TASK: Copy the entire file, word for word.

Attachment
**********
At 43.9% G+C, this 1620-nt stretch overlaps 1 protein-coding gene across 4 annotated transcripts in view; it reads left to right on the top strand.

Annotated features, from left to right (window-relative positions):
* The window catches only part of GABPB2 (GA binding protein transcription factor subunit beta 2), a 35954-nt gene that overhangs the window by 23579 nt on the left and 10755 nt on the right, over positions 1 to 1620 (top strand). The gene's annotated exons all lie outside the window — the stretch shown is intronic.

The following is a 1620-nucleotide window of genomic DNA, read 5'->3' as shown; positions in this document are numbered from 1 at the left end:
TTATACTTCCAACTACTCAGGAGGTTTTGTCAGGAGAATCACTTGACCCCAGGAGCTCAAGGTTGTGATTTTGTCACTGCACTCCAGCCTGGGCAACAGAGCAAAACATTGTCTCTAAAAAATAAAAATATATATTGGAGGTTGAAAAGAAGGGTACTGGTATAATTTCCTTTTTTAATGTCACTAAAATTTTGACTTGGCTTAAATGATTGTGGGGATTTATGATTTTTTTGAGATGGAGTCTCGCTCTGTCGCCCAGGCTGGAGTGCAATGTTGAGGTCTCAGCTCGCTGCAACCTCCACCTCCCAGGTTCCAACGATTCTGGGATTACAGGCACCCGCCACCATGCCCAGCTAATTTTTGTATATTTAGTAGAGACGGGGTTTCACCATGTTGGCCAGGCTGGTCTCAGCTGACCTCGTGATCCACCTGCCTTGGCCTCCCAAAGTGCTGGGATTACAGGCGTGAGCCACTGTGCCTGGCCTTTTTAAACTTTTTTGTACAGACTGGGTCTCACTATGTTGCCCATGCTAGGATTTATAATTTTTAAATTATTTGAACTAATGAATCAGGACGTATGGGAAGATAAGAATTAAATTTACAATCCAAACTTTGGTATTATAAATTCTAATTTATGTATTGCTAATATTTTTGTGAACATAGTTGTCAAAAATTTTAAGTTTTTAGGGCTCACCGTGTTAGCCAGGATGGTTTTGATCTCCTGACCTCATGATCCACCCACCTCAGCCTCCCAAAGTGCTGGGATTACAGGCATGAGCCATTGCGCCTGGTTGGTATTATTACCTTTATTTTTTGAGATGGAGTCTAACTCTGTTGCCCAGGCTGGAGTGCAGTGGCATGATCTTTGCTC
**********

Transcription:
At 43.9% G+C, this 1620-nt stretch overlaps 1 protein-coding gene across 4 annotated transcripts in view; it reads left to right on the top strand.

Annotated features, from left to right (window-relative positions):
* The window catches only part of GABPB2 (GA binding protein transcription factor subunit beta 2), a 35954-nt gene that overhangs the window by 23579 nt on the left and 10755 nt on the right, over positions 1 to 1620 (top strand). The gene's annotated exons all lie outside the window — the stretch shown is intronic.

The following is a 1620-nucleotide window of genomic DNA, read 5'->3' as shown; positions in this document are numbered from 1 at the left end:
TTATACTTCCAACTACTCAGGAGGTTTTGTCAGGAGAATCACTTGACCCCAGGAGCTCAAGGTTGTGATTTTGTCACTGCACTCCAGCCTGGGCAACAGAGCAAAACATTGTCTCTAAAAAATAAAAATATATATTGGAGGTTGAAAAGAAGGGTACTGGTATAATTTCCTTTTTTAATGTCACTAAAATTTTGACTTGGCTTAAATGATTGTGGGGATTTATGATTTTTTTGAGATGGAGTCTCGCTCTGTCGCCCAGGCTGGAGTGCAATGTTGAGGTCTCAGCTCGCTGCAACCTCCACCTCCCAGGTTCCAACGATTCTGGGATTACAGGCACCCGCCACCATGCCCAGCTAATTTTTGTATATTTAGTAGAGACGGGGTTTCACCATGTTGGCCAGGCTGGTCTCAGCTGACCTCGTGATCCACCTGCCTTGGCCTCCCAAAGTGCTGGGATTACAGGCGTGAGCCACTGTGCCTGGCCTTTTTAAACTTTTTTGTACAGACTGGGTCTCACTATGTTGCCCATGCTAGGATTTATAATTTTTAAATTATTTGAACTAATGAATCAGGACGTATGGGAAGATAAGAATTAAATTTACAATCCAAACTTTGGTATTATAAATTCTAATTTATGTATTGCTAATATTTTTGTGAACATAGTTGTCAAAAATTTTAAGTTTTTAGGGCTCACCGTGTTAGCCAGGATGGTTTTGATCTCCTGACCTCATGATCCACCCACCTCAGCCTCCCAAAGTGCTGGGATTACAGGCATGAGCCATTGCGCCTGGTTGGTATTATTACCTTTATTTTTTGAGATGGAGTCTAACTCTGTTGCCCAGGCTGGAGTGCAGTGGCATGATCTTTGCTC